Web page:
Obscure Adtech Companies Are Simulating You Through Your Phone

Money talks, and simulation now defines the surveillance economy.

If you’re at all interested in privacy and data sovereignty, the one article you need to read this month is this excellent dive on Gizmodo by Shoshana Wodinsky. It’s straightforward and easy to understand even if you’re not steeped in tech.

She outlines the ways that all types of data is still slipping through the cracks—even when you’ve deactivated location services and bluetooth—and being aggregated into a simulation of you by adtech companies you’ve never heard of like Liveramp. An example of how this works in practice:

When a person turns off location services on her phone but uses a credit card to buy a six-pack at her local drugstore, there are countless adtech orgs tapping into that single purchase to map out the coordinates of that store, and the beer-buyer in question. If, after that, she walks over to her friend’s house to, say, watch old Pokemon reruns, that same process happens: mapping out whose wifi network it is, where it’s located, and who’s the Poke-fan doing the connecting. Even though there’s no geolocation data explicitly changing hands here, if there’s any data leaking out, you can rest assured that there are hundreds, if not thousands, of organizations on the other end whose sole job is mapping that back to you.

We’d call that creepy as hell, but the adtech world just calls it “identity resolution”: the tech tying every digital breadcrumb back to the original human that left it. And for the most part, this isn’t a solo effort. You can expect that the point-of-sale data generated by our beer-buyer is going to pass from one data aggregator, to another, to another, piecing together different parts of her digital footprint gathered until then.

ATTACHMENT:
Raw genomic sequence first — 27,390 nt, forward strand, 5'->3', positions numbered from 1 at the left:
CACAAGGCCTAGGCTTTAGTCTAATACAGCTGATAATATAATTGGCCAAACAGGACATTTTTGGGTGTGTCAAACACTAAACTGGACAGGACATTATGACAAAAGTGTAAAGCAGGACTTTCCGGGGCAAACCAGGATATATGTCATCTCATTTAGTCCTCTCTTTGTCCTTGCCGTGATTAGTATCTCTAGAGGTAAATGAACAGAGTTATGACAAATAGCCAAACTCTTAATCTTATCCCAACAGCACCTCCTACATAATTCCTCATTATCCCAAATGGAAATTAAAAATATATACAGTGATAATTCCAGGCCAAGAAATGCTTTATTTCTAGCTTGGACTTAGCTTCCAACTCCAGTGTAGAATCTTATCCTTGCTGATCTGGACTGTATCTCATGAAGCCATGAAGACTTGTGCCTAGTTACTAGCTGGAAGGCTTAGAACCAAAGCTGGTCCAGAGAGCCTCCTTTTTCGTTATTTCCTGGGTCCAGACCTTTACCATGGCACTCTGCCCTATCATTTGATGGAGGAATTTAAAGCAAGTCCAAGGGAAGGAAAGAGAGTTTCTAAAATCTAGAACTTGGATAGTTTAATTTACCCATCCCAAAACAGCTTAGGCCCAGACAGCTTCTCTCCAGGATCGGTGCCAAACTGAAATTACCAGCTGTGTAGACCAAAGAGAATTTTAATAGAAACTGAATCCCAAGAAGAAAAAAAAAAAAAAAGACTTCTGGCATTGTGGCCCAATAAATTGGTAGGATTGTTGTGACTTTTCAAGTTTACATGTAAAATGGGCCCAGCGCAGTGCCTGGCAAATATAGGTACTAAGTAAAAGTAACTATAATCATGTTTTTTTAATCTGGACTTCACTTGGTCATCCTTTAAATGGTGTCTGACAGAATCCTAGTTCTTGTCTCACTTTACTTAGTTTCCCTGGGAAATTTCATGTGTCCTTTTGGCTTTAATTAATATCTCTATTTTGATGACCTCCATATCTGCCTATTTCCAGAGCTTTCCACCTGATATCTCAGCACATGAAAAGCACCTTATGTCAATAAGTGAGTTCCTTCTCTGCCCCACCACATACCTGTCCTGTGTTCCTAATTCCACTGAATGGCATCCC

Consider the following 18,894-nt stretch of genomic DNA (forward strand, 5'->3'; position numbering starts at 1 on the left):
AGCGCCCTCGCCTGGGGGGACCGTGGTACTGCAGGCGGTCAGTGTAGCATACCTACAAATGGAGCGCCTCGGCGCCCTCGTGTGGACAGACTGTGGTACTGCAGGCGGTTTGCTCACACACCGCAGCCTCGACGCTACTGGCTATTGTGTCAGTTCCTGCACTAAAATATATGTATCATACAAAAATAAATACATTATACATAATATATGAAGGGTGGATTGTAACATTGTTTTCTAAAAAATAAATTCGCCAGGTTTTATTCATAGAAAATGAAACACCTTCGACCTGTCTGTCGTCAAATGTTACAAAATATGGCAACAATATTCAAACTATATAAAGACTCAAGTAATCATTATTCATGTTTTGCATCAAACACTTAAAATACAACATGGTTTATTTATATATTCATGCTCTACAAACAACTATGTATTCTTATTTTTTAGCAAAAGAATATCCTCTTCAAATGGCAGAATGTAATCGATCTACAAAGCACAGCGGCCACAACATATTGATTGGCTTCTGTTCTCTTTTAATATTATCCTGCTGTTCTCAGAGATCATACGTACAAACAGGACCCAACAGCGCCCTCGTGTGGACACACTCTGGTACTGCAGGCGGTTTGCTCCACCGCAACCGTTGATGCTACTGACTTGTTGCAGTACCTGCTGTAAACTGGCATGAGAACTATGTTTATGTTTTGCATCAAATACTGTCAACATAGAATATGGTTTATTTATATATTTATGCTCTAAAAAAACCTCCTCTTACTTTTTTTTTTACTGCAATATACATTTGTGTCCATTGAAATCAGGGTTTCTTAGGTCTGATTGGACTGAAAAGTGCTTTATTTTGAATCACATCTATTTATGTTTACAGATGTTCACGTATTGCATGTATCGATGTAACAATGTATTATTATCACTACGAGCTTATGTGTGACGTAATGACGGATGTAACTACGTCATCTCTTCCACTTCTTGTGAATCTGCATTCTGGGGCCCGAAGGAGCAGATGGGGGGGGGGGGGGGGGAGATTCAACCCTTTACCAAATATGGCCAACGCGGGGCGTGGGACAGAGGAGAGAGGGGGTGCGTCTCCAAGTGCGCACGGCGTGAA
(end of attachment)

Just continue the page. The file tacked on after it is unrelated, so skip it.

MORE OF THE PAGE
Because of the labyrinthine nature of this sharing, it’s essentially impossible to track down and legally prevent or pursue—not the least of which because politicians are just woefully simulation illiterate.

If this is concerning to you—it should be, particularly since all this info can easily make its way back to law enforcement. Wodinsky outlines steps you can take to obfuscate this data, though unfortunately the upshot is that you’re probably best off using a burner phone if you plan to protest.

All that said, there’s another angle on this information I’d like you to consider. Increasingly, the world runs on surveillance capitalism, and the fundamental tools for this economic paradigm come from adtech.

And what adtech is doing is finding ways to create more robust simulations of you and everyone around you. I cannot understate how important this is. As a subject of understanding and public importance, simulation is no longer the domain of mathematics and military training. It’s closer to what Baudrillard obsessed over—though far more mundane.

In the 2020s, the formal understanding of “simulation” will become only a narrow, narrow minority of the simulations that will define you and the world around you. Simulation is the transmission mode of what I call our “Pathological Reality” paradigm.

There is no longer a “base reality” because there actually is no longer any semblance of a shared or “consensus” reality. Instead, strains of reality—borne in pathogens that range from news stories to memes to “identity resolution” data sold to social media platforms—compete for market share. Thus far, the bad actors have gamed this Pathological Reality paradigm most effectively, be they propagandists or marketers. I don’t have answers for that yet. I’m trying to understand how we might use these concepts to create “strains” predicated on valuing quality of life and foregrounding truth in discourse. I’m treating my Substack as a place where I can be freer with my writing to work through ideas in real time. Formal Forbes coverage is here—but don’t be surprised if you see these ideas pop up there in the future. :)

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